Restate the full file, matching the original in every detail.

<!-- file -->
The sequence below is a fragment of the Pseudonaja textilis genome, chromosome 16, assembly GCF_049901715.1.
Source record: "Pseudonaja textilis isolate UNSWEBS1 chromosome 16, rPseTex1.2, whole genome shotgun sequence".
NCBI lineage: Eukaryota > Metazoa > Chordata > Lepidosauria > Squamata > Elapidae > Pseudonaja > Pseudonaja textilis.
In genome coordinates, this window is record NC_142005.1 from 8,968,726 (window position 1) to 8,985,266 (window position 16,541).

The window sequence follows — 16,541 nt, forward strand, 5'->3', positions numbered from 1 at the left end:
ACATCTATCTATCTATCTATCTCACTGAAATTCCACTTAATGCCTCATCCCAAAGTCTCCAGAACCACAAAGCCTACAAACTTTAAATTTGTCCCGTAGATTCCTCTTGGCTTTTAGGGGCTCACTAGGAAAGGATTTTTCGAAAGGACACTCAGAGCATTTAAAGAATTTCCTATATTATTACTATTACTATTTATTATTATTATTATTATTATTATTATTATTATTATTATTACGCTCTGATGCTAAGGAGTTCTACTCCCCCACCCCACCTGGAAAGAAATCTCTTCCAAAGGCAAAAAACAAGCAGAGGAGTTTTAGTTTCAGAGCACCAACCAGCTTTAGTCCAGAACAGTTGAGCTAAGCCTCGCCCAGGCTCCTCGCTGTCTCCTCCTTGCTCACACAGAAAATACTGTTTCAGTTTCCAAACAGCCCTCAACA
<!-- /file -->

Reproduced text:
The sequence below is a fragment of the Pseudonaja textilis genome, chromosome 16, assembly GCF_049901715.1.
Source record: "Pseudonaja textilis isolate UNSWEBS1 chromosome 16, rPseTex1.2, whole genome shotgun sequence".
NCBI lineage: Eukaryota > Metazoa > Chordata > Lepidosauria > Squamata > Elapidae > Pseudonaja > Pseudonaja textilis.
In genome coordinates, this window is record NC_142005.1 from 8,968,726 (window position 1) to 8,985,266 (window position 16,541).

The window sequence follows — 16,541 nt, forward strand, 5'->3', positions numbered from 1 at the left end:
ACATCTATCTATCTATCTATCTCACTGAAATTCCACTTAATGCCTCATCCCAAAGTCTCCAGAACCACAAAGCCTACAAACTTTAAATTTGTCCCGTAGATTCCTCTTGGCTTTTAGGGGCTCACTAGGAAAGGATTTTTCGAAAGGACACTCAGAGCATTTAAAGAATTTCCTATATTATTACTATTACTATTTATTATTATTATTATTATTATTATTATTATTATTATTATTACGCTCTGATGCTAAGGAGTTCTACTCCCCCACCCCACCTGGAAAGAAATCTCTTCCAAAGGCAAAAAACAAGCAGAGGAGTTTTAGTTTCAGAGCACCAACCAGCTTTAGTCCAGAACAGTTGAGCTAAGCCTCGCCCAGGCTCCTCGCTGTCTCCTCCTTGCTCACACAGAAAATACTGTTTCAGTTTCCAAACAGCCCTCAACA